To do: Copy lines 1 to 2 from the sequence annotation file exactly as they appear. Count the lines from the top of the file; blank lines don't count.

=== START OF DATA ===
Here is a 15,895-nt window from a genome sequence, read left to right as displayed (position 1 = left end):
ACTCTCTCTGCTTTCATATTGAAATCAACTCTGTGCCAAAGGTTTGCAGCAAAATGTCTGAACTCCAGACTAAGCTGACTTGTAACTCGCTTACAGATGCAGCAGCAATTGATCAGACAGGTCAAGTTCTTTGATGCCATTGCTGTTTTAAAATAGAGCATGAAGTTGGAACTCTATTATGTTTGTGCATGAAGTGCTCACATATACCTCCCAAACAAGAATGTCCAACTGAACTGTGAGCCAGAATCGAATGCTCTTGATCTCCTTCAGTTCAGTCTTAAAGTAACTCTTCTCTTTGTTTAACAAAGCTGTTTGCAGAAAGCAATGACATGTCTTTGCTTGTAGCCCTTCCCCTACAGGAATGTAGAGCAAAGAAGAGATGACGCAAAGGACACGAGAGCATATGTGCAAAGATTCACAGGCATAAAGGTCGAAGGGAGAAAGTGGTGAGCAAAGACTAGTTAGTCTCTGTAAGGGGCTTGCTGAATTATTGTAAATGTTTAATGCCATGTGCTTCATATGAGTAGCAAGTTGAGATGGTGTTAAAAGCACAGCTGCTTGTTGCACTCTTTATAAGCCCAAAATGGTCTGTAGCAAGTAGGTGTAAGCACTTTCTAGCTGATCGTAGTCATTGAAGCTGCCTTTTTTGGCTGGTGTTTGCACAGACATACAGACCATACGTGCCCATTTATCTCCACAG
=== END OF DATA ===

Here is a 15,895-nt window from a genome sequence, read left to right as displayed (position 1 = left end):
ACTCTCTCTGCTTTCATATTGAAATCAACTCTGTGCCAAAGGTTTGCAGCAAAATGTCTGAACTCCAGACTAAGCTGACTTGTAACTCGCTTACAGATGCAGCAGCAATTGATCAGACAGGTCAAGTTCTTTGATGCCATTGCTGTTTTAAAATAGAGCATGAAGTTGGAACTCTATTATGTTTGTGCATGAAGTGCTCACATATACCTCCCAAACAAGAATGTCCAACTGAACTGTGAGCCAGAATCGAATGCTCTTGATCTCCTTCAGTTCAGTCTTAAAGTAACTCTTCTCTTTGTTTAACAAAGCTGTTTGCAGAAAGCAATGACATGTCTTTGCTTGTAGCCCTTCCCCTACAGGAATGTAGAGCAAAGAAGAGATGACGCAAAGGACACGAGAGCATATGTGCAAAGATTCACAGGCATAAAGGTCGAAGGGAGAAAGTGGTGAGCAAAGACTAGTTAGTCTCTGTAAGGGGCTTGCTGAATTATTGTAAATGTTTAATGCCATGTGCTTCATATGAGTAGCAAGTTGAGATGGTGTTAAAAGCACAGCTGCTTGTTGCACTCTTTATAAGCCCAAAATGGTCTGTAGCAAGTAGGTGTAAGCACTTTCTAGCTGATCGTAGTCATTGAAGCTGCCTTTTTTGGCTGGTGTTTGCACAGACATACAGACCATACGTGCCCATTTATCTCCACAG